KANSAS CITY, Kan. – When the name of the race is the Buschy McBusch Race 400, your name is Kyle Busch and it’s your 36th birthday – one has to figure there’s some serious racing juju in your favor.
Busch took advantage of it Sunday at Kansas Speedway en route to his first NASCAR Cup Series victory of the season, becoming the 10th different winner in 11 races this year.
Busch’s No. 18 Joe Gibbs Racing Toyota took the lead on a restart with two laps remaining and held off the field by .336 seconds for the 58th Cup Series victory of his career.
For Busch’s crew chief, Ben Beshore, it was the first win of Beshore’s Cup Series tenure.
It completed a weekend sweep for Busch, who won Saturday night’s NASCAR Camping World Truck Series race too.
“Just a great day to be able to put this M&Ms Camry up front,” Busch said. “Great to be able to get everyone back in victory lane again this early in the season and get those points going our way.
“And,” he added, breaking into a grin, “I just remembered it’s the Buschy McBusch race and a Busch won. What do you know?”
It was a dramatic ending to what had been largely a Kyle Larson show up front all day. The Hendrick Motorsports driver led a race best 132 of the 267 laps.
However, Larson got shuffled back to the second row on the last restart and had contact with Ryan Blaney’s front-row running Ford after taking the final green flag.
The two cars slid up and bounced into the wall and out of the groove, allowing Busch to take off with the help of his teammate Martin Truex Jr. pushing from behind.
Ultimately the Fords driven by Kevin Harvick and Brad Keselowski – on fresher tires – chased down Truex on the last lap to claim second and third place behind Busch.
Keselowski, last week’s Talladega winner, led a season-best 72 of the opening 80 laps.
Matt DiBenedetto was fourth and reigning series champion Chase Elliott finished fifth. Truex was sixth, followed by Tyler Reddick, Chris Buescher, William Byon and Austin Dillon.
Larson, looking to claim his second victory of the season was understandably disappointed after the race. He finished 19th after leading the most laps on the afternoon.
“I had the 2 [Keselowski] behind me and he didn’t get to my bumper, and I think he had to protect behind him. It just allowed the bottom [row] to get a good jump on us and the bottom two lanes cleared me,” Larson explained.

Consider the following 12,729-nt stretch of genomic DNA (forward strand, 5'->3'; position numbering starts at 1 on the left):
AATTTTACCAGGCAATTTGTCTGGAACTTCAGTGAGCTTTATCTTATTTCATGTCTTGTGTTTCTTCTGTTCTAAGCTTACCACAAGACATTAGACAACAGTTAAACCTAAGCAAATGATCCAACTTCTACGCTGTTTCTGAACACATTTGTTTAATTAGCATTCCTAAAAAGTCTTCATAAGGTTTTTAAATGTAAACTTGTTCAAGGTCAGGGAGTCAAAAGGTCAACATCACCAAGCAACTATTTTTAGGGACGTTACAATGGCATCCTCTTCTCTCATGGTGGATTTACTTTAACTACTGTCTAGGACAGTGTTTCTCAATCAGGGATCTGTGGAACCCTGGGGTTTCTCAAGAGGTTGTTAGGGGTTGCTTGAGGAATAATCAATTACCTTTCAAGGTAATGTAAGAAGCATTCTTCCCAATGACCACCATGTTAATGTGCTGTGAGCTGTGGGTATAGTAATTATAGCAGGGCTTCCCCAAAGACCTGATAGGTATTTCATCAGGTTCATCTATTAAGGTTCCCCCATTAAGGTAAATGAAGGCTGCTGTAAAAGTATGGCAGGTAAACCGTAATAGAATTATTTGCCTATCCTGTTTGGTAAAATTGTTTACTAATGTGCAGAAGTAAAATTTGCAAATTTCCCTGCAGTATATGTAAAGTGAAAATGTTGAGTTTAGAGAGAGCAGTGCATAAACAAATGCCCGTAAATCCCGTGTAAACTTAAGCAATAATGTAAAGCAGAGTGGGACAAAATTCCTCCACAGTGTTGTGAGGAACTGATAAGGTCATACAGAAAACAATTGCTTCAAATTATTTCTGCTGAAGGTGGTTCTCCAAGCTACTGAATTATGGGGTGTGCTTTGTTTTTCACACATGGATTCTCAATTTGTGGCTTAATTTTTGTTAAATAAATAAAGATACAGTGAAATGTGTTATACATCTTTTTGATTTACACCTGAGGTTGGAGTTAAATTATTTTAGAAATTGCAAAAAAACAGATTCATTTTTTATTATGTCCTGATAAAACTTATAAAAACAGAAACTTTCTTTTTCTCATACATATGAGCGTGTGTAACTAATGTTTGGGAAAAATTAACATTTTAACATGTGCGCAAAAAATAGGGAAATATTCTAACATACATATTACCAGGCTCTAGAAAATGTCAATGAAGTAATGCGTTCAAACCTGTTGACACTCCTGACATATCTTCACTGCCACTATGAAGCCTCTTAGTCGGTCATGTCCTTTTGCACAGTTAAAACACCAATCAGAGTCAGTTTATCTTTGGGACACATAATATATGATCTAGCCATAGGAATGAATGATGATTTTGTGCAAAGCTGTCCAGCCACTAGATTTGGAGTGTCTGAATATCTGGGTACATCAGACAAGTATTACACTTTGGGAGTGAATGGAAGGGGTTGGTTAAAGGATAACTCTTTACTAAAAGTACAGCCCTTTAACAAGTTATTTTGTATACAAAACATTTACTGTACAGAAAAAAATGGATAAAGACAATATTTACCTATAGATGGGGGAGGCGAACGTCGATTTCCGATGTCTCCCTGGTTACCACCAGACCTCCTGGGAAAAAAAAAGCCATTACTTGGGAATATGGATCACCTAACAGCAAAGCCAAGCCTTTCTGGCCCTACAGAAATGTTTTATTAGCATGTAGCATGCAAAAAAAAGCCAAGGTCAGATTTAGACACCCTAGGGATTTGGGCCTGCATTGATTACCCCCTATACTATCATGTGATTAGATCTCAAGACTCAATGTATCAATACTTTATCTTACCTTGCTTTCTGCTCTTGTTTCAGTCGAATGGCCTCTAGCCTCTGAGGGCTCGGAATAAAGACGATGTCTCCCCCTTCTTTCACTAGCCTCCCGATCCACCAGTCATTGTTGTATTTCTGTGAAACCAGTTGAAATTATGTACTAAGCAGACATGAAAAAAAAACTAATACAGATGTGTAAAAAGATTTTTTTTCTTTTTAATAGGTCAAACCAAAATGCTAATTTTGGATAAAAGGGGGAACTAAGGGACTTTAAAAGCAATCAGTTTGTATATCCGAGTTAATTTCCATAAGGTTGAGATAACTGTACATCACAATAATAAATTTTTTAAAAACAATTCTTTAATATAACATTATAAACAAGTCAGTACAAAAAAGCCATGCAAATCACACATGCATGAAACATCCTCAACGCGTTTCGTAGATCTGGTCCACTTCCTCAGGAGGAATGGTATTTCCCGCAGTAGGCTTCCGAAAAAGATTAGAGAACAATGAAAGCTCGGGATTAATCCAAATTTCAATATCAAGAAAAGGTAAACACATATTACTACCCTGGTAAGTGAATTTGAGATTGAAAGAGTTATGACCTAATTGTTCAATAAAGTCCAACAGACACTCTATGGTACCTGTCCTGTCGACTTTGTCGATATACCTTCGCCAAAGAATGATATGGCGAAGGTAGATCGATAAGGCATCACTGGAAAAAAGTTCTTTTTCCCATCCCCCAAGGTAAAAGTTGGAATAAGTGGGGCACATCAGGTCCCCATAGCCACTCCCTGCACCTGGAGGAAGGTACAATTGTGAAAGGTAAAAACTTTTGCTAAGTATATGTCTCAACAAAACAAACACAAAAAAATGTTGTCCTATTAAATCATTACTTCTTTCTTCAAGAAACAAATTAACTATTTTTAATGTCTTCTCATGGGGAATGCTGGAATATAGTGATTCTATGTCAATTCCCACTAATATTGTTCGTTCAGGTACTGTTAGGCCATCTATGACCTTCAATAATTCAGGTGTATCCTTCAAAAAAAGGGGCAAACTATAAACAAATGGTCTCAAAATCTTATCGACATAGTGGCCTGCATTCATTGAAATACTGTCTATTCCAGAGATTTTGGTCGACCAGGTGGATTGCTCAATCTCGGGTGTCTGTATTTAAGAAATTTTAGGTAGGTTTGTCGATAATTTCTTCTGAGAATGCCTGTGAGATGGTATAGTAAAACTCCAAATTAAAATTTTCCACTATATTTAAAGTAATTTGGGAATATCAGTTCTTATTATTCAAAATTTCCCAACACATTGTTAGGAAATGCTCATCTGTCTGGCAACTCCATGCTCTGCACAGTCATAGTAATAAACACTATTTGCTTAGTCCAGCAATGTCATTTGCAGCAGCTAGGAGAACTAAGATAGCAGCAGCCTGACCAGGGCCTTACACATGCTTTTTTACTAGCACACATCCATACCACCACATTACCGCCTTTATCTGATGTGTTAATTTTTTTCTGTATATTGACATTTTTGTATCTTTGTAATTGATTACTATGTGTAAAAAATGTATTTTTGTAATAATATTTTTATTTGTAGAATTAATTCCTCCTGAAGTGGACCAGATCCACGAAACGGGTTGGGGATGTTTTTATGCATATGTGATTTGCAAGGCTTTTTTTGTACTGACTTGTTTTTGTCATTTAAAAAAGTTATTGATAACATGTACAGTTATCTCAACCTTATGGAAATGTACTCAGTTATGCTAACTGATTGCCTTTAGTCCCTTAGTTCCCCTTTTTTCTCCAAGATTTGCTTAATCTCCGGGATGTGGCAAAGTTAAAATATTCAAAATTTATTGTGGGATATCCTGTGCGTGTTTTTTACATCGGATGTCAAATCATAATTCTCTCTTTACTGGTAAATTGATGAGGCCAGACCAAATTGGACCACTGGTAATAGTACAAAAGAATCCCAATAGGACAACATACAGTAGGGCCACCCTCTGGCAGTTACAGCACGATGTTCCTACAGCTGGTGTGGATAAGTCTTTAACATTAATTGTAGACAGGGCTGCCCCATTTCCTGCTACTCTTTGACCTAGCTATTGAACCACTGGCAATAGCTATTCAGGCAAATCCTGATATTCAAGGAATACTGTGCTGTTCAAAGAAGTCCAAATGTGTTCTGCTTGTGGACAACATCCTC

“I was back to third and planned on pushing [Ryan] Blaney as good as I could and obviously, I pushed too hard and got him loose and chased both of us [up] into the wall. I was just trying to help him stay side by side with the 18 [Busch] on the back to allow myself to have some sort of opportunity, but I just pushed too hard.
“That’s really the first time I was behind somebody on a restart. I learned for next time.”
The first 167 laps of the 267-lap race were run with no major incidents – the caution flags came out only for a scheduled competition caution and the two stage breaks.
Busch won stage one and Larson won stage two.
But there were three cautions in the last 20 laps – making pit decisions and lane choice crucial in that last run to the checkered flag.
Ultimately, two-time series champion Busch was able to keep his car up front and make the move when he needed to – his victory marking a huge boost in confidence for the team, which had only two top-five finishes in the opening 10 races of the season.
“It’s hard sometimes when you go through the lulls, you go through the disappointment, you go through dejection and the lack of understanding if you can still do it,” Busch said. “There’s a sense of doubt there for sure. But you just have to keep persevering, keep digging and putting your focus forward.”
The NASCAR Cup Series returns to action next Sunday at historic Darlington (S.C.) Raceway with the Goodyear 400, the headliner of NASCAR’s annual throwback weekend.